The Kremlin on Friday denied allegations that it was behind a plane crash that is believed to have killed mercenary leader Yevgeny Prigozhin, whose brutal fighters were feared in Ukraine, Africa and Syria and led a brief but shocking mutiny in Russia two months ago.
Prigozhin, who was among those on board the plane, was praised by President Vladimir Putin on Thursday, despite growing suspicions that the Russian leader was behind it an accident The Many saw it as an assassination.
A preliminary US Secret Service assessment concluded that the plane was shot down by a deliberate explosion on Wednesday. One of the US and Western officials who described the US’s initial assessment said it found that Prigozhin was “very likely” to have been targeted and that the blast was consistent with Putin’s “long history of trying to outwit his critics.” to silence” stand.
The officials, who spoke anonymously on condition they were not authorized to comment, gave no details on the causes of the blast, which was widely believed to be revenge for the June mutiny that poses the greatest challenge to Putin’s 23-year rule .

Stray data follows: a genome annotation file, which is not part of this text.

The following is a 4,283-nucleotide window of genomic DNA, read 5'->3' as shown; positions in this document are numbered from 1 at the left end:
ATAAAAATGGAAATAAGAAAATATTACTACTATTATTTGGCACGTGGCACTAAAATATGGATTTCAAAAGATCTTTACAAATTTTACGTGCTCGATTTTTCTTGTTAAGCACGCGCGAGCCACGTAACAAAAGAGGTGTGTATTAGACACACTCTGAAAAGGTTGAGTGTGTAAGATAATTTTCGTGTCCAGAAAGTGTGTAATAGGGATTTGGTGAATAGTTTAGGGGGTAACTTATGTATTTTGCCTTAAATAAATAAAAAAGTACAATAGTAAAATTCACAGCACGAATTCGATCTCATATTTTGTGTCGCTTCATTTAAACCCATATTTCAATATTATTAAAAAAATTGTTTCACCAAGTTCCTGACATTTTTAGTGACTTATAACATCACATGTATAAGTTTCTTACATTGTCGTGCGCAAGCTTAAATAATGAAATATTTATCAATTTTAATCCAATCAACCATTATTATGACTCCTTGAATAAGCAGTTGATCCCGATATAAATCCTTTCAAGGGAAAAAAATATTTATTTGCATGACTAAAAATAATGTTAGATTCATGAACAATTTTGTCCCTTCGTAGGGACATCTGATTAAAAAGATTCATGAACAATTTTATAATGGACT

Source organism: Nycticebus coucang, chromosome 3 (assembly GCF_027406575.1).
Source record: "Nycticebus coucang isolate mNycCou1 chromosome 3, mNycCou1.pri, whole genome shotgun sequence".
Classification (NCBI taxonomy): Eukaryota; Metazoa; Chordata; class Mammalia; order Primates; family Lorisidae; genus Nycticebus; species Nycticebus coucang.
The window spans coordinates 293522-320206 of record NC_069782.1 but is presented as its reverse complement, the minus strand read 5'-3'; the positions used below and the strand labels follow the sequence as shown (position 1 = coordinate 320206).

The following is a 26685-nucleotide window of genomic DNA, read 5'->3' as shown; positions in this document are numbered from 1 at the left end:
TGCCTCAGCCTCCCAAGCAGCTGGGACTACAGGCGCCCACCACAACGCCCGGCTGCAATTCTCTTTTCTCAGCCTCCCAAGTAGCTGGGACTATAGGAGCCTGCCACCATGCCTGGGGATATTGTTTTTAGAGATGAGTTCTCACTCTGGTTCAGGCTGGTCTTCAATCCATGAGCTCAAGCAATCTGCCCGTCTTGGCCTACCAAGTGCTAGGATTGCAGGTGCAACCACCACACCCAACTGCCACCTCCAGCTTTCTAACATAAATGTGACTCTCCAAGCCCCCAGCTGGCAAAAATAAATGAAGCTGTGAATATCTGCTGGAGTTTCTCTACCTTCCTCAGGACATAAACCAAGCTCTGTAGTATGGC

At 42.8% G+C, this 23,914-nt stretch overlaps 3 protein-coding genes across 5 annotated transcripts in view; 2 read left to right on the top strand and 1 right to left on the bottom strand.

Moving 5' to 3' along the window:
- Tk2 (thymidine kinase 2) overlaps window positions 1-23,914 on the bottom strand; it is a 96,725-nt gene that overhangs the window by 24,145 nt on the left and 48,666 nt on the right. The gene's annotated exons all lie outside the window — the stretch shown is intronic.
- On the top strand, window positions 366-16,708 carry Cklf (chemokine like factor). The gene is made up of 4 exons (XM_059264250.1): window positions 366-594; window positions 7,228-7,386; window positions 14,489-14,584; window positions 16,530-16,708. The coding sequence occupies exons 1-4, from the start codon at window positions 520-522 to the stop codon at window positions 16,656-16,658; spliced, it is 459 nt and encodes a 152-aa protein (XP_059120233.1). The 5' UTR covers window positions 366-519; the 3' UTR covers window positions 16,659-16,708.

But Kremlin spokesman Dmitry Peskov flatly rejected the allegations.
“Right now, of course, there is a lot of speculation about this plane crash and the tragic deaths of the plane’s passengers, including Yevgeny Prigozhin,” Peskov told reporters during a conference call. “Of course, in the West, this speculation is conducted from a certain point of view, and it is all a complete lie.”
Asked by the Associated Press whether the Kremlin had received official confirmation of Prigozhin’s death, Peskov referred to Putin’s comments the previous day: “He said that all necessary forensic analysis, including genetic testing, will now be carried out.” Once official conclusions for publication ready, they will be released.”